Rachel Stine has worked with North Korean refugees for six years. Today, she lives in Seoul, where she writes about traditional culture and politics.
Reverend Timothy Peters wears wire-framed glasses, a button-down shirt, and a bright smile. At first glance, one might imagine him teaching at an Ivy League university. But beneath his jovial, academic exterior, you will find an iron-willed activist. In 2006, Reverend Peters’ was featured on the cover of Time Asia alongside the words: “Seoul Saver.” He serves as one of the major conductors on Asia’s great underground railroad, which spans across the continent and helps North Koreans escape to free countries. In 2015 alone, his NGO, Helping Hands Korea, helped 120 escapees obtain amnesty.
Reverend Peters’ latest project, however, aims to impact more lives. Rather than just spiriting a trickle of refugees to freedom abroad, he is also smuggling nutrient-rich vegetable seeds into North Korea, in a bold effort to provide food security for the 24.9 million people still trapped behind its barbed wire borders.
This campaign comes at a critical time. Due to some minor land reforms in the North, rural families now are allowed to cultivate tiny plots of land privately. A China-based refugee explained to him: “We have the land now, but we don’t have seeds.”
“When she said that, I knew we were on the right track,” Tim said. “I believe we were providentially led in this direction.”
The Seed Project began in summer of 2015, when a member of Reverend Peter’s activist group, Catacombs, returned from a visit to her family farm in Michigan. She brought vegetable seeds to Seoul, thinking it would be a lightweight and discreet way to send food aid into North Korea.
Reverend Peters recalled of that time: “We sent the first batches into North Korea using various networks. Soon after that, another Catacombs member, Ed, mentioned that his grandfather bequeathed to him a chestnut orchard some time ago. I half-jokingly said: ‘Ed, are all those chestnuts just rotting on the ground when you’re over here in Korea?’ The next thing I knew, his family had sent a big box of seeds from America as a donation to our initiative. That is how The Seed Project began.”
Catacombs volunteers — a motley assortment of graduate students, English teachers, military personnel, and local high school students — now gather weekly at a small art gallery. Their goal is to repackage high-quality vegetable seeds with Korean planting instructions, while keeping up-to-date on the latest North Korea headlines. This winter, they have prepped over one thousand units.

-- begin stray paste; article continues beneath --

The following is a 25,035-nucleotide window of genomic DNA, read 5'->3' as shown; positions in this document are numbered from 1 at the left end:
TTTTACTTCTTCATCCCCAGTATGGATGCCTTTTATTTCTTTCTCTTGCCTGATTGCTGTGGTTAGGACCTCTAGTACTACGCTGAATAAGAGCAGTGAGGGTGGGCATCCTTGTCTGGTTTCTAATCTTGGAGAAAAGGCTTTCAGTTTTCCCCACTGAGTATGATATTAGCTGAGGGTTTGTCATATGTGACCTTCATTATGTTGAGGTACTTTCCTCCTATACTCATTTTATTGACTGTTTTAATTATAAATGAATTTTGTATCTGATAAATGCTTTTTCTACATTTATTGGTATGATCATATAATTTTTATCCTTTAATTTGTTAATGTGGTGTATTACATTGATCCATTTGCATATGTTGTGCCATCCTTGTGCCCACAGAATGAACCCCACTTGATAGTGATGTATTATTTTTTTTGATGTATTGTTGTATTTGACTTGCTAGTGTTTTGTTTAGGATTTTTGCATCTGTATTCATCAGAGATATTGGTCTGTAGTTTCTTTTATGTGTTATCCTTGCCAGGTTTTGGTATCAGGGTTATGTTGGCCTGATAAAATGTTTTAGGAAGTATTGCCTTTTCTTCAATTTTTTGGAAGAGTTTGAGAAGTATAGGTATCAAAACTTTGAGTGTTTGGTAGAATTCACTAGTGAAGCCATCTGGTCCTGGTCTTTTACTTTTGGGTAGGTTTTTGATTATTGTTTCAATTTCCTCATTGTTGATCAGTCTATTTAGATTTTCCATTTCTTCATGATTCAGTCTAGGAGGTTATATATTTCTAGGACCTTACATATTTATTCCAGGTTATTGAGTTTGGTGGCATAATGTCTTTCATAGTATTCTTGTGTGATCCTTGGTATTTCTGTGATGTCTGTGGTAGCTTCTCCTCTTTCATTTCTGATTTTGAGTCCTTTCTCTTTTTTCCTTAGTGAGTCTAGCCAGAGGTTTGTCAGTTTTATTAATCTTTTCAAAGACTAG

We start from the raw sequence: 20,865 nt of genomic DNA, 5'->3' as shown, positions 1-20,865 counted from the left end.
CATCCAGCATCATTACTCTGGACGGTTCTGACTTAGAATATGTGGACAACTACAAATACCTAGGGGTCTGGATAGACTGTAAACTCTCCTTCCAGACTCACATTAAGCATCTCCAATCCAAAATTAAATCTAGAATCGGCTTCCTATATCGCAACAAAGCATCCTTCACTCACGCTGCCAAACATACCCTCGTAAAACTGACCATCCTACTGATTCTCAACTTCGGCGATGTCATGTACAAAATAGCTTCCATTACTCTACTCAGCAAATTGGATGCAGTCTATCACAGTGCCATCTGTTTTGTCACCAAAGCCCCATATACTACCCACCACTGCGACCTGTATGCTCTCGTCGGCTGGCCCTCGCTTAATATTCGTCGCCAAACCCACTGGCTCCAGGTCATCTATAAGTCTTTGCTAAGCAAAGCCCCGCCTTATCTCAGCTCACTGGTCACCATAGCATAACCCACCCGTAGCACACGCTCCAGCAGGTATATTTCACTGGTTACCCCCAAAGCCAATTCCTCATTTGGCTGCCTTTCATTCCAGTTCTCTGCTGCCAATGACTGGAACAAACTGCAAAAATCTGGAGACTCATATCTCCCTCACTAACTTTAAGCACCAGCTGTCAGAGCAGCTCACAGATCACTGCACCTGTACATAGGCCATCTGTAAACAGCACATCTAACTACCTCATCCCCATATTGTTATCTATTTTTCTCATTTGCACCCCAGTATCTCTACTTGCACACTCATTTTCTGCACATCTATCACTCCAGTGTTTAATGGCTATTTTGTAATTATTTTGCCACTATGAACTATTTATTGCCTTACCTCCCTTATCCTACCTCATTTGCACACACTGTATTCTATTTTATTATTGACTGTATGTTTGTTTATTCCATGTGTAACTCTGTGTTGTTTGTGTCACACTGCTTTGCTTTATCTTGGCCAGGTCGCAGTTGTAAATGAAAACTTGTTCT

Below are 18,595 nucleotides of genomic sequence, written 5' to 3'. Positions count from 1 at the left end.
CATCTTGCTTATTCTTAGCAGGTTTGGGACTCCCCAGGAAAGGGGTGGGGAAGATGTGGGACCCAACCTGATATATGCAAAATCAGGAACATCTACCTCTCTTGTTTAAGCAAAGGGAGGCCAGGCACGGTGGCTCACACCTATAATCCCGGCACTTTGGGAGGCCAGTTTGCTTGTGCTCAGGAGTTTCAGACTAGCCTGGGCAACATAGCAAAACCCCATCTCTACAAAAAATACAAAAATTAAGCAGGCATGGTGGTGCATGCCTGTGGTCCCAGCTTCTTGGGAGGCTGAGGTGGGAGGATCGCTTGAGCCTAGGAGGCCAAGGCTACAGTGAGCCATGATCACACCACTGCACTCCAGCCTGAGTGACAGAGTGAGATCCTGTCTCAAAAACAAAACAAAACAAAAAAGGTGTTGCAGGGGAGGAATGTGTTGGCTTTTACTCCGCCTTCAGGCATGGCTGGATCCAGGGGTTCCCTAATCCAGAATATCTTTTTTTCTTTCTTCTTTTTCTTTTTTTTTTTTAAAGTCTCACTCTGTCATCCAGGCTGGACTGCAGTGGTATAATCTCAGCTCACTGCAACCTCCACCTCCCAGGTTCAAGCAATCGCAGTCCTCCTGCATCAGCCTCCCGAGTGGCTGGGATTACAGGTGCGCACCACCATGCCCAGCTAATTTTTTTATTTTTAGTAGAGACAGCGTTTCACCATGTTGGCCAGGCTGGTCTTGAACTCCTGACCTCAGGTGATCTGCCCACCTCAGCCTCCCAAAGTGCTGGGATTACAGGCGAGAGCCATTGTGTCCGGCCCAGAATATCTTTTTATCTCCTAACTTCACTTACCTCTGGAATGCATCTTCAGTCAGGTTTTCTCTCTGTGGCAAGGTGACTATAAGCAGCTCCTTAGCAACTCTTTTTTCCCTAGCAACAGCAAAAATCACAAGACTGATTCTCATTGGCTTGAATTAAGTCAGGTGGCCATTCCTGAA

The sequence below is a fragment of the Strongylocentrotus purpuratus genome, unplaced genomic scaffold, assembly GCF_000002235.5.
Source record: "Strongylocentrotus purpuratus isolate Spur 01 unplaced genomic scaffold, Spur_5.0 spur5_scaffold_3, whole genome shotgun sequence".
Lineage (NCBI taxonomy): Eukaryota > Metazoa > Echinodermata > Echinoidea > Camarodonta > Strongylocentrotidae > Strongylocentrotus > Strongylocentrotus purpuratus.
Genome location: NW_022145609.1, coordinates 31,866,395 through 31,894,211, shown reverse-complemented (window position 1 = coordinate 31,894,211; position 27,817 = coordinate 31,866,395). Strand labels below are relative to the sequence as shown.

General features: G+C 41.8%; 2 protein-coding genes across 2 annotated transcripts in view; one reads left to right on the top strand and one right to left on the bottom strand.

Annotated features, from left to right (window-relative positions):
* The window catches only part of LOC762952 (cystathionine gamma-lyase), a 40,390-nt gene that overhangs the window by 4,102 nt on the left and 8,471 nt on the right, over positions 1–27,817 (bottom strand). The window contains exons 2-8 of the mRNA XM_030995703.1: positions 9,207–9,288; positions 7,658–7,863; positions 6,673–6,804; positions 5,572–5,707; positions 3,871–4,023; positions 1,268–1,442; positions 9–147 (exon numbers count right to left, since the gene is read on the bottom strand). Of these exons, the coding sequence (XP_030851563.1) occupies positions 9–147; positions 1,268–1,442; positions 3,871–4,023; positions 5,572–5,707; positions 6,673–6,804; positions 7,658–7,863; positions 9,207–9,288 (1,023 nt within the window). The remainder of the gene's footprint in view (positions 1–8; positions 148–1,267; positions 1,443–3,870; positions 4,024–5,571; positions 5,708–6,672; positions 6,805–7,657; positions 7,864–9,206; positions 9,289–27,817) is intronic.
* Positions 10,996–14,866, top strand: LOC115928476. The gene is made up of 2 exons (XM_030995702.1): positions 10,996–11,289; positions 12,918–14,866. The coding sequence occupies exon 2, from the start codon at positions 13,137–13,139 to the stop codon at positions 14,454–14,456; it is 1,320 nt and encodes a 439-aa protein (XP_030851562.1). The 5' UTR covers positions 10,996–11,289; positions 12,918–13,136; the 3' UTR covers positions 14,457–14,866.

Food security is still a problem in the North, where the United Nations estimates that 31% of citizens are undernourished. Through volunteer work, Catacombs members hope to slash those numbers. The strategy is effective especially in rural provinces, where people tend to be poor, but equipped with basic agricultural skills.
Attendees spend about two hours a week hunched over two round-top tables. As they repackage seeds, there is a lively buzz of conversation over trays of cookies and hot tea. In one corner, a graphic novelist and an illustrator discuss their latest publications. While scooping seeds from a Daiso container, a Fulbright scholar and PhD candidate quietly lament the tribulations of academics. English teachers at another table recommend EFL songs from YouTube for use in their classes. Around 9 P.M., the conversation quiets as Reverend Peters closes with a group prayer.
Despite the religious nature of Peters’ approach, Catacombs enjoys significant support from human rights activists on the secular left. At any given meeting, a third of the attendees are atheist or agnostic. Included in this demographic is regular attendant Craig Urquhart. A Canadian activist, Craig recently donated approximately 100 packets of organic, heirloom seeds designed to grow well in frosty climates.
“It’s not like we’re sending Bibles North,” he said. “We’re sending seeds – food – and a path to a better future. Sending seeds North is one way to help North Koreans who suffer repression by their government. It slightly reduces their dependence on the state dictatorship and it fosters food independence. There’s no negative to this kind of engagement.”
Kurt Achin, a Seoul-based journalist and Catholic supporter of the program, remarked: “I met Tim in 2004 when I came over here to report on defectors and human rights. I am a huge supporter of his quiet approach.”
“The quiet approach” refers to the manner in which Helping Hands Korea has used only a very basic website to create a substantial movement. Despite having no social media presence, they have one of the rescue rates of any registered nonprofit organization. Since 2014, they have helped over 220 North Koreans leave dangerous situations. Reverend Peters has plans to expand The Seed Project over the course of this year, by boosting donations and increasing the number of repackaging workshops.
“We are very excited about this project,” Reverend Peters said. “We are building on the lessons Helping Hands Korea has learned during our twenty years of helping North Koreans in crisis, operating outside of the Kim regime’s structures to reach the most vulnerable. We will continue to maximize ‘trickle-down’ dynamics in our deliveries of vegetable seeds. This will have a deeply positive impact on North Korean families. The enthusiasm and active ‘roll-up-your-sleeves’ participation in the seeds initiative by young people – Koreans and expats alike – is a huge encouragement. The torch is being passed to a new and very capable generation.”